Obituary: Edwin Astley
Thursday 04 June 1998
Edwin Thomas Astley was born in 1922 into a working-class Warrington family. His father was a builder, and he left school at 14 to start work in the office of Richmond's gas oven manufacturers.
Music was always an important factor in family life. There were traditional Sunday evening music sessions and his uncle gave him a violin. Ted Astley joined the Royal Army Service Corps (RASC) band as a boy, playing clarinet and saxophone and by the age of 18 was arranging both military and dance band music.
In 1945 he married Hazel Balbirnie - whom he'd met across a crowded dance floor when the RASC band played in Hitchin - using his pounds 200 winnings from a songwriting contest. The song, "I Could Never Tell", was co-written with his friend Bill Hill-Bowen and recorded by both Richard Tauber and Vera Lynn.
After the war, having left the Army, Astley joined the Percy Pease dance band in Sale, Cheshire and later led his own band, the Ted Astley Orchestra, in a residency at the Sale Lido.
When the Lido was taken over by Mecca, Astley decided it was time to move to London and he found a job at Francis, Day and Hunter, music publishers, as an arranger for singers of the day including Vera Lynn and Anne Shelton.
In the late Fifties he was asked to write the incidental music for Robin Hood, including the nine-note trumpet fanfare which has often been used since to identify Robin Hood character - from a Morecambe and Wise sketch to advertisements for breakfast cereal and British Telecom.
More television work followed with The Buccaneers and then began the run of series: The Saint, Danger Man, The Persuaders, and Randall & Hopkirk (Deceased). Astley also composed the music for Kenneth Clark's 13-part series Civilization (1969). His film compositions included The Mouse That Roared (1959), starring Peter Sellers, Digby: the Biggest Dog in the World (1973) and the 1962 version of Phantom of the Opera, for which he composed an original operatic piece. He also found a niche composing music for son et lumiere performances, including ones at Southwark Cathedral, Hampton Court Palace, the Tower of London and the Cairo pyramids.
When the British film industry went into recession in the late 1970s, Astley and his family moved from London to Oxfordshire and he took up a life of early retirement with enthusiasm. He indulged a fondness for travel and for good wine, for golf and vegetable-growing and a series of building projects. His vegetable garden was of enviable design - long before such things became fashionable. He spent a summer constructing a swimming pool, and he built a summerhouse based on a design by his architect daughter Alison.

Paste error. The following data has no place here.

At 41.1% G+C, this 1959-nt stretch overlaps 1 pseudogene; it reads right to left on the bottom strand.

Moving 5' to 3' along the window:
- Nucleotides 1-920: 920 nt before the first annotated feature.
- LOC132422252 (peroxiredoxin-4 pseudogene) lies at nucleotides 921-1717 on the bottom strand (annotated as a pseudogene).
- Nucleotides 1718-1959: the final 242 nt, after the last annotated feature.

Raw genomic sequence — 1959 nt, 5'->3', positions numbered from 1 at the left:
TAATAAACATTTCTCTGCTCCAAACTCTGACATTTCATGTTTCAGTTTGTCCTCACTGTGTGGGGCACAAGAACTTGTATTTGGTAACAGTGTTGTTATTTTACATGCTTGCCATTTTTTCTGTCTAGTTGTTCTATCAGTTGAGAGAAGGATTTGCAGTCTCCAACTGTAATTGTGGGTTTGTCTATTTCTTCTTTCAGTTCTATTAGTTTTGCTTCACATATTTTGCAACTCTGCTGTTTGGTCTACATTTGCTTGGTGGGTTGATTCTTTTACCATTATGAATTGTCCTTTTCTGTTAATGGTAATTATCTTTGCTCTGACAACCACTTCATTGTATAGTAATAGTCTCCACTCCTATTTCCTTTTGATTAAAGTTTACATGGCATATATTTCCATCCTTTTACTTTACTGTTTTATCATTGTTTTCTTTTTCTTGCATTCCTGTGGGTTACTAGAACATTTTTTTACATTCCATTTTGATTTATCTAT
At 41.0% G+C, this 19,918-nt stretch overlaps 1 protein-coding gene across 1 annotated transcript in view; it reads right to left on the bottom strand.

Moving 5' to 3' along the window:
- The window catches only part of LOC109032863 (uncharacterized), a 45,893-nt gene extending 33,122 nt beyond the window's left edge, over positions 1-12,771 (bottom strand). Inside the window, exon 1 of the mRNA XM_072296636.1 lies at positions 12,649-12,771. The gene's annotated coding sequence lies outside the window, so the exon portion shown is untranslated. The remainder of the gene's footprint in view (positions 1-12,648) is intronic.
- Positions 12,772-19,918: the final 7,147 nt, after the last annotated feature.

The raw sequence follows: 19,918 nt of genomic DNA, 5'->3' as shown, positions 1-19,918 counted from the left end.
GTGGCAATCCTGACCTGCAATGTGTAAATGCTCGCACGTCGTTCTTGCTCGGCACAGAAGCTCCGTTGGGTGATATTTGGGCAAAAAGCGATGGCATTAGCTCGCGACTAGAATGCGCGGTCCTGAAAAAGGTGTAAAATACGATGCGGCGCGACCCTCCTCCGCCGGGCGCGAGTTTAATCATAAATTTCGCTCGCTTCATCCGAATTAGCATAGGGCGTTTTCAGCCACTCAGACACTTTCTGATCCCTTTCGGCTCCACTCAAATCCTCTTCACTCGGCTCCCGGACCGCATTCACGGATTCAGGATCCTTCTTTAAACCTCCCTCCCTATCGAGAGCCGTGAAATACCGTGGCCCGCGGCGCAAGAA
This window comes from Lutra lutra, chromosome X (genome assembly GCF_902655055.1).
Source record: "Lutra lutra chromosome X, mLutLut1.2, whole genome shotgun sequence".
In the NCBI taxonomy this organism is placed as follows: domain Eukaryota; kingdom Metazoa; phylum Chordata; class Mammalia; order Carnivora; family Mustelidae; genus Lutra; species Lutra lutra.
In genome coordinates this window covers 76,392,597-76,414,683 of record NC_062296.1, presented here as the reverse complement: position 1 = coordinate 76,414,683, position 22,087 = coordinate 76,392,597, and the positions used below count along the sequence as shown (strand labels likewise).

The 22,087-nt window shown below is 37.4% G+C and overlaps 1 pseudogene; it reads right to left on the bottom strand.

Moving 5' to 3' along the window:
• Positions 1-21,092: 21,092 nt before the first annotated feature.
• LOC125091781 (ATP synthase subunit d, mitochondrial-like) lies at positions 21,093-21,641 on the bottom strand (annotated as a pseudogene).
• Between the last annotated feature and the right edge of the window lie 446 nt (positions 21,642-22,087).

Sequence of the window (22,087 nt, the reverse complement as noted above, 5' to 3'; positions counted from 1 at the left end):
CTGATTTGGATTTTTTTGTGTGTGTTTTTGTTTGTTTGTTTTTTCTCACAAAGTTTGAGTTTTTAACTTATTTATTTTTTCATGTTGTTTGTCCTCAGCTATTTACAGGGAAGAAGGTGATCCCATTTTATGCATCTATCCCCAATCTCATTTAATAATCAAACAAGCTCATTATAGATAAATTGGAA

Astley's involvement in music did not end with country living. He converted his garage into a recording studio, acquired a number of state-of-the- art synthesisers and put together a successful music library. For his son-in-law the rock musician Pete Townshend he orchestrated several pieces of music, the best known being "Street in the City", an innovative track which appeared on the Rough Mix album which Townshend recorded with Ronnie Lane.
With his son Jon he worked on orchestrations and arrangements of tracks by the Who and the Rolling Stones, recorded by the London Symphony Orchestra. Recently, he also arranged strings for his daughter Virginia's albums All Shall be Well and Hope in a Darkened Heart.
Ted Astley was a genial and generous host, enjoying most of all the company of his large family. His typical career advice was to encourage the pursuit of creative fulfilment rather than a safe salary and pension scheme. His last years were shadowed by increasingly debilitating illness which he fought with all the ammunition that conventional and alternative remedies could supply. He was around long enough to see The Saint theme tune taken to No 1 in the music charts by the rock band Orbital in 1997.
Edwin Thomas Astley, composer: born Warrington, Cheshire 12 April 1922; married 1945 Hazel Balbirnie (two sons, three daughters); died Goring, Oxfordshire 19 May 1998.
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